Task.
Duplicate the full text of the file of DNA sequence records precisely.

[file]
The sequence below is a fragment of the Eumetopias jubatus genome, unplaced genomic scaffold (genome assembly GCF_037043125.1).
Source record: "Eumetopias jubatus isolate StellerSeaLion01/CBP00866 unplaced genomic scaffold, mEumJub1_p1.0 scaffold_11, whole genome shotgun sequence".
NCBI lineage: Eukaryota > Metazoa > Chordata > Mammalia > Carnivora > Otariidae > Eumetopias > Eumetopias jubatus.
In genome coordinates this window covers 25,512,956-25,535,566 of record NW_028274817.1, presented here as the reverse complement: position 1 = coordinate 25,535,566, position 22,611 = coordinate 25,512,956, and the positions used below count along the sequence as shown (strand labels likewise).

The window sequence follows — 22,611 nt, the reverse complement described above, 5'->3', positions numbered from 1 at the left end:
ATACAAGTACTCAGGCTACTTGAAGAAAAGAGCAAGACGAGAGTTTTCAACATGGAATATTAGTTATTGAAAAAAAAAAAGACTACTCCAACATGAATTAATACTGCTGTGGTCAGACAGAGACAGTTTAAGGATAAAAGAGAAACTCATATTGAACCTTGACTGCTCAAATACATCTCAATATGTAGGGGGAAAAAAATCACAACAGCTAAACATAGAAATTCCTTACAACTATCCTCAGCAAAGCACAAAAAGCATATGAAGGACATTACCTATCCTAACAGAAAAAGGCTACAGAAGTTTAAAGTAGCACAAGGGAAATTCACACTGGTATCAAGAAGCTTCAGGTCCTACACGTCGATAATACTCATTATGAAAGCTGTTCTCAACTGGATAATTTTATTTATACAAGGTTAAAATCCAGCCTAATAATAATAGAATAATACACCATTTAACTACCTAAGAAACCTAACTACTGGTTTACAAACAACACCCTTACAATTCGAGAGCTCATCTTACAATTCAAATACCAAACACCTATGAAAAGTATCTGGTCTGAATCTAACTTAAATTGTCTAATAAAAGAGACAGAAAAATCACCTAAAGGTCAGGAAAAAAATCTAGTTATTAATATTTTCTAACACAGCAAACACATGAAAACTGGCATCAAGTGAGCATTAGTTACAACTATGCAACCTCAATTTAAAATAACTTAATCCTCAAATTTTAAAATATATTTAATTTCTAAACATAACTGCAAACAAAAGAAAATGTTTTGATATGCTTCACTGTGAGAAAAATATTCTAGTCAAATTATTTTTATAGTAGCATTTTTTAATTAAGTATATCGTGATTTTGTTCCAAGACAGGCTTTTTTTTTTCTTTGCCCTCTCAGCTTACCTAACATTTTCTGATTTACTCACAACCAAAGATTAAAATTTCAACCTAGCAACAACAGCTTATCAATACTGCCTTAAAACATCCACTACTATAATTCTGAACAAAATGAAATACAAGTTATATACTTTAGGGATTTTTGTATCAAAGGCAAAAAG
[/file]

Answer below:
The sequence below is a fragment of the Eumetopias jubatus genome, unplaced genomic scaffold (genome assembly GCF_037043125.1).
Source record: "Eumetopias jubatus isolate StellerSeaLion01/CBP00866 unplaced genomic scaffold, mEumJub1_p1.0 scaffold_11, whole genome shotgun sequence".
NCBI lineage: Eukaryota > Metazoa > Chordata > Mammalia > Carnivora > Otariidae > Eumetopias > Eumetopias jubatus.
In genome coordinates this window covers 25,512,956-25,535,566 of record NW_028274817.1, presented here as the reverse complement: position 1 = coordinate 25,535,566, position 22,611 = coordinate 25,512,956, and the positions used below count along the sequence as shown (strand labels likewise).

The window sequence follows — 22,611 nt, the reverse complement described above, 5'->3', positions numbered from 1 at the left end:
ATACAAGTACTCAGGCTACTTGAAGAAAAGAGCAAGACGAGAGTTTTCAACATGGAATATTAGTTATTGAAAAAAAAAAAGACTACTCCAACATGAATTAATACTGCTGTGGTCAGACAGAGACAGTTTAAGGATAAAAGAGAAACTCATATTGAACCTTGACTGCTCAAATACATCTCAATATGTAGGGGGAAAAAAATCACAACAGCTAAACATAGAAATTCCTTACAACTATCCTCAGCAAAGCACAAAAAGCATATGAAGGACATTACCTATCCTAACAGAAAAAGGCTACAGAAGTTTAAAGTAGCACAAGGGAAATTCACACTGGTATCAAGAAGCTTCAGGTCCTACACGTCGATAATACTCATTATGAAAGCTGTTCTCAACTGGATAATTTTATTTATACAAGGTTAAAATCCAGCCTAATAATAATAGAATAATACACCATTTAACTACCTAAGAAACCTAACTACTGGTTTACAAACAACACCCTTACAATTCGAGAGCTCATCTTACAATTCAAATACCAAACACCTATGAAAAGTATCTGGTCTGAATCTAACTTAAATTGTCTAATAAAAGAGACAGAAAAATCACCTAAAGGTCAGGAAAAAAATCTAGTTATTAATATTTTCTAACACAGCAAACACATGAAAACTGGCATCAAGTGAGCATTAGTTACAACTATGCAACCTCAATTTAAAATAACTTAATCCTCAAATTTTAAAATATATTTAATTTCTAAACATAACTGCAAACAAAAGAAAATGTTTTGATATGCTTCACTGTGAGAAAAATATTCTAGTCAAATTATTTTTATAGTAGCATTTTTTAATTAAGTATATCGTGATTTTGTTCCAAGACAGGCTTTTTTTTTTCTTTGCCCTCTCAGCTTACCTAACATTTTCTGATTTACTCACAACCAAAGATTAAAATTTCAACCTAGCAACAACAGCTTATCAATACTGCCTTAAAACATCCACTACTATAATTCTGAACAAAATGAAATACAAGTTATATACTTTAGGGATTTTTGTATCAAAGGCAAAAAG